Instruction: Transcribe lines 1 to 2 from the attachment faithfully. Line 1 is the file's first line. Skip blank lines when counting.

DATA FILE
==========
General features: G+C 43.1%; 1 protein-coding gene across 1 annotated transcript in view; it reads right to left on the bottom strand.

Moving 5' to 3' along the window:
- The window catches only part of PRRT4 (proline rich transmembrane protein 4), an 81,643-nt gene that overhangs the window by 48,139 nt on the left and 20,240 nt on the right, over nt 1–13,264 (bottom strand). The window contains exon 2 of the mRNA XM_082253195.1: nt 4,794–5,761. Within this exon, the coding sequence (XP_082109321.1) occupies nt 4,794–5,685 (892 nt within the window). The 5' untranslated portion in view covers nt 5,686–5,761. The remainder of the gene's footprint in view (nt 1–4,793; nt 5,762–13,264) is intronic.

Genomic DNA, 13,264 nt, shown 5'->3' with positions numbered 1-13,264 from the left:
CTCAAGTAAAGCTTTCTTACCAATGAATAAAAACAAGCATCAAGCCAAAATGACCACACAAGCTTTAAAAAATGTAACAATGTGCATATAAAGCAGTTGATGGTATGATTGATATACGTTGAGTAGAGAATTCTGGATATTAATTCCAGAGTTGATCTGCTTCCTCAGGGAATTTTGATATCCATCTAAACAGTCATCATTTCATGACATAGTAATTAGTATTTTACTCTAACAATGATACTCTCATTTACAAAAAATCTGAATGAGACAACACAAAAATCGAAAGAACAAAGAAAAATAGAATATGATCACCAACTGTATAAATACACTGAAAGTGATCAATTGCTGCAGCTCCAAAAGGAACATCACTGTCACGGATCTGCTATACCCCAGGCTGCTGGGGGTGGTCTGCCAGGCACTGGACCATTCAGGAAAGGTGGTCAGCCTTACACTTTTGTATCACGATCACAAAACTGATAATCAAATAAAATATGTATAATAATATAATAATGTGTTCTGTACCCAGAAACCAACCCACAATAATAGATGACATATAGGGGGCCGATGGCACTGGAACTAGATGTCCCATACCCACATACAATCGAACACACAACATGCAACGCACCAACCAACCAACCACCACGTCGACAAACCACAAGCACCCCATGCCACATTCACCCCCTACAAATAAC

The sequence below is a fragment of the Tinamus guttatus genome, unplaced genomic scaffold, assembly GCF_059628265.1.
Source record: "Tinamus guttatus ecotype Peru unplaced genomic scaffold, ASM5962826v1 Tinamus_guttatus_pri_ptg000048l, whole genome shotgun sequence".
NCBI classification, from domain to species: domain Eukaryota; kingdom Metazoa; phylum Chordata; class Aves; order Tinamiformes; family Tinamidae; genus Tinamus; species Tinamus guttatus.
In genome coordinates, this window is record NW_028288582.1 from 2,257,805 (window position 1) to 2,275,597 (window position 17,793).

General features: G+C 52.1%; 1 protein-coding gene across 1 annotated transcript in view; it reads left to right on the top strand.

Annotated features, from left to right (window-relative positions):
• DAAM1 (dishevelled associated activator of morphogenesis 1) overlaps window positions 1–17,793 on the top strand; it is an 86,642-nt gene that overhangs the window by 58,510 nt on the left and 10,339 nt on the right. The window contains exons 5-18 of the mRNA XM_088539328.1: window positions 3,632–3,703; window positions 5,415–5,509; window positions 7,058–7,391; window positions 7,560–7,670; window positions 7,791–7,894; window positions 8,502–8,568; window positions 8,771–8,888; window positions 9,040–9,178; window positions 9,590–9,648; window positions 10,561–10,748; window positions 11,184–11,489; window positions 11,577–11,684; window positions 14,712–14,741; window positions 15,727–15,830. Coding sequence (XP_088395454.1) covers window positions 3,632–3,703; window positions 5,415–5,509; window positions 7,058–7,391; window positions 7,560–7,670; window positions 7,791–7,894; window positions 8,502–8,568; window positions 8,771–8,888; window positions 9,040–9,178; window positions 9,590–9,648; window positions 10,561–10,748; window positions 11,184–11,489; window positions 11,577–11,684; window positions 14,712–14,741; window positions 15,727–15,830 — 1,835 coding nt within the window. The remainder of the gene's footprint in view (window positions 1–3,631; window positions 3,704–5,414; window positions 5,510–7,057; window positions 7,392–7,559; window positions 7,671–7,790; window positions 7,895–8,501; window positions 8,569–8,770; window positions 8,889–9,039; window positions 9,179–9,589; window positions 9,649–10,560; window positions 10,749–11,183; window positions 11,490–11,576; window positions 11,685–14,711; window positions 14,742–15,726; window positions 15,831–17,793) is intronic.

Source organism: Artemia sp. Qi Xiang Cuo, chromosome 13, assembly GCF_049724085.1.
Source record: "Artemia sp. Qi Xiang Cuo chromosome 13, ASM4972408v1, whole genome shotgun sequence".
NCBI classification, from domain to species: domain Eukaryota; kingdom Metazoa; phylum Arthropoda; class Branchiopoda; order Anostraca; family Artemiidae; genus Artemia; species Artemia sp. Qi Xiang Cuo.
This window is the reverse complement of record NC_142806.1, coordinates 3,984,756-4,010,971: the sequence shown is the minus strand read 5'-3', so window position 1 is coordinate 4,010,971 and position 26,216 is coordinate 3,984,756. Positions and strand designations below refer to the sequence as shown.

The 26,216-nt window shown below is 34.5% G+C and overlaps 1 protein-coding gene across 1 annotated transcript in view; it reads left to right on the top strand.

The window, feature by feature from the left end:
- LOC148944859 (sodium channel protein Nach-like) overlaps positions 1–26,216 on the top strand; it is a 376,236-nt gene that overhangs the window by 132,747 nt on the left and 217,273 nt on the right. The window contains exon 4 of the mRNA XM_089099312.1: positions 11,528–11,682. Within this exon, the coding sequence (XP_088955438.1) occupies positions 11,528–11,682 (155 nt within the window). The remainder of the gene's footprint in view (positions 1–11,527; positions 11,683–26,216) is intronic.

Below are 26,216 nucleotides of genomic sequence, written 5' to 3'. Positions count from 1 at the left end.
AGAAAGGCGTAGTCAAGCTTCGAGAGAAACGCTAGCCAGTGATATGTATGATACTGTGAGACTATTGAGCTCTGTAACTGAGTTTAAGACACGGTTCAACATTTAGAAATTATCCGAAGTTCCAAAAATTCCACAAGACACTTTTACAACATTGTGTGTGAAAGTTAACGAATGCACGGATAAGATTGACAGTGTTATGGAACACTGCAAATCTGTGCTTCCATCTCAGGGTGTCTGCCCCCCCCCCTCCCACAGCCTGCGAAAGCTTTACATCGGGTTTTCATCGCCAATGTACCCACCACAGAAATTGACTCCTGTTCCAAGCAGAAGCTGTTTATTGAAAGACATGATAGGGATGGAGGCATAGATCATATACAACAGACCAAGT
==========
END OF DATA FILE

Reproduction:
General features: G+C 43.1%; 1 protein-coding gene across 1 annotated transcript in view; it reads right to left on the bottom strand.

Moving 5' to 3' along the window: